A Review of the CD
"When I Say I Do"
by Cyril MacPhee


"When I Say I Do"
by Cyril MacPhee

Copyright 1998
Brakin' Tradition Entertainment Ltd.
P.O. Box 381
St. Peters, Nova Scotia, Canada B0E 3B0
ph: (902)-535-2874 fax: (902)-535-2909
http://campbellservices.com/brakin
mailto:etoves@atcon.com

This review is written by Kevin McCarthy, 9/98
"Kevin and Maxine’s Celtic & Folk Music CD Reviews"
http://www.kevindmccarthy.com/music/index.html
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This first solo release by Cape Breton singer-songwriter, Cyril MacPhee, provides excellent musicianship, unambiguous, emotive lyrics, and the welcome sound of MacPhee's tenor voice.

Backed by the exceptional playing of J.P. Cormier (fiddle) and Curly Boy Stubbs and Gordie Sampson (guitar), among others, MacPhee's clear, crisp singing stands out as a nice change-of-pace in a folk world often peopled by performers offering songwriting or instrument-playing as their major strengths.

Both "Harbourtown" and "We'll All Come Back Again" weave together the joy that you can go home again (Harbourtown), with home being where you find the most acceptance for who you really are as a person (We'll All Come Back Again).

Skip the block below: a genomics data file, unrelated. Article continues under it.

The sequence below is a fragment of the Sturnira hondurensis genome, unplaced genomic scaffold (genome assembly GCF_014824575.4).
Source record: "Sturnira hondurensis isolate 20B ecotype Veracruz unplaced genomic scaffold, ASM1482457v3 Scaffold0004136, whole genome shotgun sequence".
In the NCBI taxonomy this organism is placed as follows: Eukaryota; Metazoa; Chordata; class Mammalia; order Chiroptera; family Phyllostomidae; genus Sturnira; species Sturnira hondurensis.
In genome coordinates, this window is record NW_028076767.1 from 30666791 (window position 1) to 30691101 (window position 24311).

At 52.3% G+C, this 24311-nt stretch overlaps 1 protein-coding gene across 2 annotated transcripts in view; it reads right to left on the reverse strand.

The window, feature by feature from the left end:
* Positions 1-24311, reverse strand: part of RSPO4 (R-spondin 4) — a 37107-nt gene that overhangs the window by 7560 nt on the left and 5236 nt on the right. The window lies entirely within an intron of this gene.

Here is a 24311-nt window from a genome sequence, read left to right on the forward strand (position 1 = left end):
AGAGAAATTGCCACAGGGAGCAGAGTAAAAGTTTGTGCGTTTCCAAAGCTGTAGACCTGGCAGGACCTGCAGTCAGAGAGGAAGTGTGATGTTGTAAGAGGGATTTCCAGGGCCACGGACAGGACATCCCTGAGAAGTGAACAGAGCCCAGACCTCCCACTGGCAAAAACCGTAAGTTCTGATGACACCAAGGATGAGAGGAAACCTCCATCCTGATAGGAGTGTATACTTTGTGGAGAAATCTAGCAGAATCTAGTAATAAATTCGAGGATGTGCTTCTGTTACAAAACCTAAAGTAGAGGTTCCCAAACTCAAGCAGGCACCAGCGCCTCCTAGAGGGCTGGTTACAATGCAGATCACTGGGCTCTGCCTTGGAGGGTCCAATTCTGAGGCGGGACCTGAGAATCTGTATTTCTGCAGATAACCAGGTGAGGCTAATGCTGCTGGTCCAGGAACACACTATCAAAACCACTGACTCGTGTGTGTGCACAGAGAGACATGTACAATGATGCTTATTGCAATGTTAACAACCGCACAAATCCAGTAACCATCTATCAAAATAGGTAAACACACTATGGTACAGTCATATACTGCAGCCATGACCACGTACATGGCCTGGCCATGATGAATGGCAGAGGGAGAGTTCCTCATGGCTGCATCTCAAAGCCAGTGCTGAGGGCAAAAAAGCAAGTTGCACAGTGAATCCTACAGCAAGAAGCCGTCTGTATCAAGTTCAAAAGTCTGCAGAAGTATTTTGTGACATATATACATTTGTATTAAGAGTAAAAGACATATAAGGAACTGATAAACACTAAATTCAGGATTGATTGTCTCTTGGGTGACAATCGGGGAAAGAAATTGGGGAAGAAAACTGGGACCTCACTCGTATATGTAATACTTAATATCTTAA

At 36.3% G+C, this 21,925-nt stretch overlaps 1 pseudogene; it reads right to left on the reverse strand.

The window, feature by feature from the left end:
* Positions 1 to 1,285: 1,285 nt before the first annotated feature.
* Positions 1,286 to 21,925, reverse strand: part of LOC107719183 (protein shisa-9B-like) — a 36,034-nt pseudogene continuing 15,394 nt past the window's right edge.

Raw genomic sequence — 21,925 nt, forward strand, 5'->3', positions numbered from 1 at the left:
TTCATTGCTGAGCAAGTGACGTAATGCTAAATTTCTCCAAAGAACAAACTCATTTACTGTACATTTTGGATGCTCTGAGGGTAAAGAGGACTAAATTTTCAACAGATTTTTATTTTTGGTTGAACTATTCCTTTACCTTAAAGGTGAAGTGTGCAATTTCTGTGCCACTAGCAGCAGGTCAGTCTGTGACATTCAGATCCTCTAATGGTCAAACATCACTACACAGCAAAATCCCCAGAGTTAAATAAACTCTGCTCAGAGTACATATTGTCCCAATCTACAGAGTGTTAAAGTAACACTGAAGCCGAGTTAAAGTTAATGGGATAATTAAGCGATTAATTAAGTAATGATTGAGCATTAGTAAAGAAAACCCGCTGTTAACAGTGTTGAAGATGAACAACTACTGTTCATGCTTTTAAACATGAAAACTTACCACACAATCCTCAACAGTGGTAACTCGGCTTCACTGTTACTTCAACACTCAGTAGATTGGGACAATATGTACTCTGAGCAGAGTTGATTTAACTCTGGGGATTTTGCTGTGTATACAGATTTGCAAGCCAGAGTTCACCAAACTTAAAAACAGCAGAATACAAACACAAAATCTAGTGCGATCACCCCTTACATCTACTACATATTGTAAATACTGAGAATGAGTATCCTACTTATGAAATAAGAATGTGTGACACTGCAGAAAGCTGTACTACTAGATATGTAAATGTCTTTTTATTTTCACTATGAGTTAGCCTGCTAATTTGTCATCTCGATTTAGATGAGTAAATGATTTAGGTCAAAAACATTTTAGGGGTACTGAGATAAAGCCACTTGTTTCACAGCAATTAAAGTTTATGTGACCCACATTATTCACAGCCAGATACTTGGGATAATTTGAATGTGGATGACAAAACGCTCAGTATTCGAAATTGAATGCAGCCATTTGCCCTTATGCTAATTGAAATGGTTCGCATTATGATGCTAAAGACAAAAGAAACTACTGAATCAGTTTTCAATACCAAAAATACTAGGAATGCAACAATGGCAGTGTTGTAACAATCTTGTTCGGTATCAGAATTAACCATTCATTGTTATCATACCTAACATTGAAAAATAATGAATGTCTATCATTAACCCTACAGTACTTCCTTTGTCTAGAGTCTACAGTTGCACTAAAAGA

"When I Say I Do," written by MacPhee and Arnold Sampson as a wedding day gift for friends, has a sound that could easily crossover to today's Nashville music.

J.P. Cormier's mandolin and fiddle-playing are highlights on "L'Acadie," a song written to keep the memory fresh regarding the forced separation of Acadian families and friends years ago. As MacPhee indicates in his liner notes, "...I felt this message needed to be heard again since events of this type still occur in our world."

Lennon and McCartney's sweet song, "I Will," is covered in a fresh and inventive way. MacPhee's voice combines well with Cindy Church's background vocals. Matthew Foulds' use of the djambe is a nice touch here.

"Arm of Gold," again featuring J.P. Cormier on fiddle, refers to the ability of the best fiddle players to fuse the soul and fiddle as one, and transport themselves and listners to a different world through their playing.

The cajun-style tune, "Fait Do Do," provides a lively and uptempo addition to the release and the traditional "Geordie," with nice fiddle (Graham Townsend) and bohdran (Matthew Foulds) backing, is also covered well here.

"Counting My Blessings In Two" is a reflective song about being satisfied with who and where you are as a person. It is one of the highlights of this album, with the quiet musical support of Mike Francis and Curly Boy Stubbs on guitar and Al Bennet on bass.

MacPhee ends the release with another standout cut "I'm On My Way," another song of returning that is reminiscient in style to "Shenandoah." Bruce MacPhee on the pipes adds a haunting element to the song.

This is mainly a soft, unpretentious album that fits well in the folk world but also has cuts that could spill over to Nashville or even the pop music genre. MacPhee is a superb singer who also plays guitar on most of the cuts on this release. This would be a good selection to listen to on those long, cold nights when you're in front of the fireplace taking a look at your life.

Track List:


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